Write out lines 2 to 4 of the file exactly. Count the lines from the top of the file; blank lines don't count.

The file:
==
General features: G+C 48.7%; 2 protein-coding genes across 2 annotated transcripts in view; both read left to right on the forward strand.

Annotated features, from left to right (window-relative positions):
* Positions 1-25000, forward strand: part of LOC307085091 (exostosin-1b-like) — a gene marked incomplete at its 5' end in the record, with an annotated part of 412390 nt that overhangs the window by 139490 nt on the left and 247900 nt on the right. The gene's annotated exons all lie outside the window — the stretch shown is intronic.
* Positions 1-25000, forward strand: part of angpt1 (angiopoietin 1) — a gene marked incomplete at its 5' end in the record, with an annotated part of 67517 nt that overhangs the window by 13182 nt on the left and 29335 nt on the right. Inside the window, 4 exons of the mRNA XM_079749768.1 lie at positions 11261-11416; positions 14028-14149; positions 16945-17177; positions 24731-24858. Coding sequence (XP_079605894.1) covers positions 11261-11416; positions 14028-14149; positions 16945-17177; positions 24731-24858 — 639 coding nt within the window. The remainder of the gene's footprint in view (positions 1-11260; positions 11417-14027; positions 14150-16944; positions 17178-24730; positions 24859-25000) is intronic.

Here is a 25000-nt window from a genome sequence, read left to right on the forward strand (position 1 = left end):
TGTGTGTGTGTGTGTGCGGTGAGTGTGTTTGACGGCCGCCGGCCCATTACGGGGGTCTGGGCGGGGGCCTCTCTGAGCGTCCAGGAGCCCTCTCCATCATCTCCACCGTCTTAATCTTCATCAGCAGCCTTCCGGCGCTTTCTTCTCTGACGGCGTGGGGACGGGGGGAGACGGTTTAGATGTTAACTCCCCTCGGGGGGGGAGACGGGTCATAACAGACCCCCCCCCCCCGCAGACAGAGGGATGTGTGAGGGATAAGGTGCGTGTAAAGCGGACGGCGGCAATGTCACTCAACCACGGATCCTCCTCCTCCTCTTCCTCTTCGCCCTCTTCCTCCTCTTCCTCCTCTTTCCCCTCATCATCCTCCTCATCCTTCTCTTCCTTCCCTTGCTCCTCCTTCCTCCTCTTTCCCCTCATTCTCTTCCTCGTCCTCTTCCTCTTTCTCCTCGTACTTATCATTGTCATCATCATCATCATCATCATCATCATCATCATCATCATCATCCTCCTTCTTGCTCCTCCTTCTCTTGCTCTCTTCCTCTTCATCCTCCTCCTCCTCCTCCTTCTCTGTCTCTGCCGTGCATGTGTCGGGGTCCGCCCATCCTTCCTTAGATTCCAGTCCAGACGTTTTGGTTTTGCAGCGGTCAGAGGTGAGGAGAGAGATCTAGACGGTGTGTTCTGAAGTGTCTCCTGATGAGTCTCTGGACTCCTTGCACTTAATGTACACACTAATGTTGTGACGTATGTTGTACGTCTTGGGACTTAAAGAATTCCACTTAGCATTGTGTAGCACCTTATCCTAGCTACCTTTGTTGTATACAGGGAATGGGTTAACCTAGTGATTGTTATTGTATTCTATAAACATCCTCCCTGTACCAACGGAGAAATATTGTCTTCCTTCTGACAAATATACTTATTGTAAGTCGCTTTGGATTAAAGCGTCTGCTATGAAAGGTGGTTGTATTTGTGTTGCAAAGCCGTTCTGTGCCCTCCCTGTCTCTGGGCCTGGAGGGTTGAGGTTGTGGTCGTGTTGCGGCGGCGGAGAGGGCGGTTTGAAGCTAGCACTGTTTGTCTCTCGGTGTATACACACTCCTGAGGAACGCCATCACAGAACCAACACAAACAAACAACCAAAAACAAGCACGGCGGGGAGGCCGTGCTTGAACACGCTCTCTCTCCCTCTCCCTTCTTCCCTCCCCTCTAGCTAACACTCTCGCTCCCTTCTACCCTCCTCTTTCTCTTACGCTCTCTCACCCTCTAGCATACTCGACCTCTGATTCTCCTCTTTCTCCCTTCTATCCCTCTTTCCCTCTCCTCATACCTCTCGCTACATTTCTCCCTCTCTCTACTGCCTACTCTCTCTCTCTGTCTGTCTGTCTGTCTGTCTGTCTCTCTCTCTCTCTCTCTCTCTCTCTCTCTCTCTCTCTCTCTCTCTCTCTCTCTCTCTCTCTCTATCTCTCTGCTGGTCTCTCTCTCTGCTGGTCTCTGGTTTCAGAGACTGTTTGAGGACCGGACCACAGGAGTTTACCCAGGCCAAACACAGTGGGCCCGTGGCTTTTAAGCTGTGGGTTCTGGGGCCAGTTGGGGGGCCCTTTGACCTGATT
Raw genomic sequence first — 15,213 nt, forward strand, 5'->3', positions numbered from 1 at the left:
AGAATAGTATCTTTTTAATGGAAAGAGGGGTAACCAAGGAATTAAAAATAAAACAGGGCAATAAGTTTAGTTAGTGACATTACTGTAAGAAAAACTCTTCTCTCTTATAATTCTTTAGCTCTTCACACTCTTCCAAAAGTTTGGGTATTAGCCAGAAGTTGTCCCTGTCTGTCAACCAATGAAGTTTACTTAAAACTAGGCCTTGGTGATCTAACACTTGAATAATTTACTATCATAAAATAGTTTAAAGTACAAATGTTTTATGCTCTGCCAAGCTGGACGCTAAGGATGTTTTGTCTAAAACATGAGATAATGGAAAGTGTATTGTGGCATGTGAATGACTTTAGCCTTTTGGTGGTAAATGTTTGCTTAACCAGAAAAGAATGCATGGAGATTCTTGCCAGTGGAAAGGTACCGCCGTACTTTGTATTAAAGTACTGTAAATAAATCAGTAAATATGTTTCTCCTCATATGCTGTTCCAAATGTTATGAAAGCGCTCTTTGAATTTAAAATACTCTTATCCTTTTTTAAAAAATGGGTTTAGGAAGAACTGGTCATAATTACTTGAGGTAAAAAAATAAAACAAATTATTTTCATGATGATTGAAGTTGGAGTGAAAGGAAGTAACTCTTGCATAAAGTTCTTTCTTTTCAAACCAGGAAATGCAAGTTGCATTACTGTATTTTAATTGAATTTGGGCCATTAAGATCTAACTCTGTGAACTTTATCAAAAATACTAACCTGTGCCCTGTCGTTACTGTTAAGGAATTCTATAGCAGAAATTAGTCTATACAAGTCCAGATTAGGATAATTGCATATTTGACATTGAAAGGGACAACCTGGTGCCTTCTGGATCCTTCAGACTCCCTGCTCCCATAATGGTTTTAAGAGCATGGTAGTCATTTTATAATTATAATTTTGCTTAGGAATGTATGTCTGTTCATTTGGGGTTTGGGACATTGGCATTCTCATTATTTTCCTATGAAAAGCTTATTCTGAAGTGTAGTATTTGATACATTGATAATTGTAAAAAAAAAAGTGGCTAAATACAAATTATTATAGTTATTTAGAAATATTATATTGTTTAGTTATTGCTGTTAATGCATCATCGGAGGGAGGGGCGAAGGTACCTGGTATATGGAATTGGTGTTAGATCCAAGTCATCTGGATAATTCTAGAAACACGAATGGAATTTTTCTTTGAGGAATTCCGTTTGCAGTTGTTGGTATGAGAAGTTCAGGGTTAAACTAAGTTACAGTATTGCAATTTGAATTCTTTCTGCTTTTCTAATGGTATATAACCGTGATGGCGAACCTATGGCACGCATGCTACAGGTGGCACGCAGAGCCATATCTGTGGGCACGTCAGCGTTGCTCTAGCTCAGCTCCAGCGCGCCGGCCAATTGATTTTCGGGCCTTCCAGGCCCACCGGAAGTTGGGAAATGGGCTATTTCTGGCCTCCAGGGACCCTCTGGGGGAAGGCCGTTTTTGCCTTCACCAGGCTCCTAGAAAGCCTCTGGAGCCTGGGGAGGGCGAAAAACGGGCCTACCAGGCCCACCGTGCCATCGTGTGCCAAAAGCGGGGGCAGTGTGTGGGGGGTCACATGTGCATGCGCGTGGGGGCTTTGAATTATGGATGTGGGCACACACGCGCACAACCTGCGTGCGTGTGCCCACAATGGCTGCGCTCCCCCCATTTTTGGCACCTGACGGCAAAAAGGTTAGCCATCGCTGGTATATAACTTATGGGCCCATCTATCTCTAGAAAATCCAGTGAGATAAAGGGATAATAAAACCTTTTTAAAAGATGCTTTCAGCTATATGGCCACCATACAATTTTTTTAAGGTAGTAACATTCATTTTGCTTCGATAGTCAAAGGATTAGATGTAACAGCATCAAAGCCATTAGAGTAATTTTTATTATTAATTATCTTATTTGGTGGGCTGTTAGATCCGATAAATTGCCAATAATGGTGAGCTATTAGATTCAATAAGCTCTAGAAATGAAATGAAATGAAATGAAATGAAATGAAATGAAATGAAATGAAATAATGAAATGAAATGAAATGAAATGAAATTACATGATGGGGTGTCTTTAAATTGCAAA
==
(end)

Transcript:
Annotated features, from left to right (window-relative positions):
* Positions 1-25000, forward strand: part of LOC307085091 (exostosin-1b-like) — a gene marked incomplete at its 5' end in the record, with an annotated part of 412390 nt that overhangs the window by 139490 nt on the left and 247900 nt on the right. The gene's annotated exons all lie outside the window — the stretch shown is intronic.
* Positions 1-25000, forward strand: part of angpt1 (angiopoietin 1) — a gene marked incomplete at its 5' end in the record, with an annotated part of 67517 nt that overhangs the window by 13182 nt on the left and 29335 nt on the right. Inside the window, 4 exons of the mRNA XM_079749768.1 lie at positions 11261-11416; positions 14028-14149; positions 16945-17177; positions 24731-24858. Coding sequence (XP_079605894.1) covers positions 11261-11416; positions 14028-14149; positions 16945-17177; positions 24731-24858 — 639 coding nt within the window. The remainder of the gene's footprint in view (positions 1-11260; positions 11417-14027; positions 14150-16944; positions 17178-24730; positions 24859-25000) is intronic.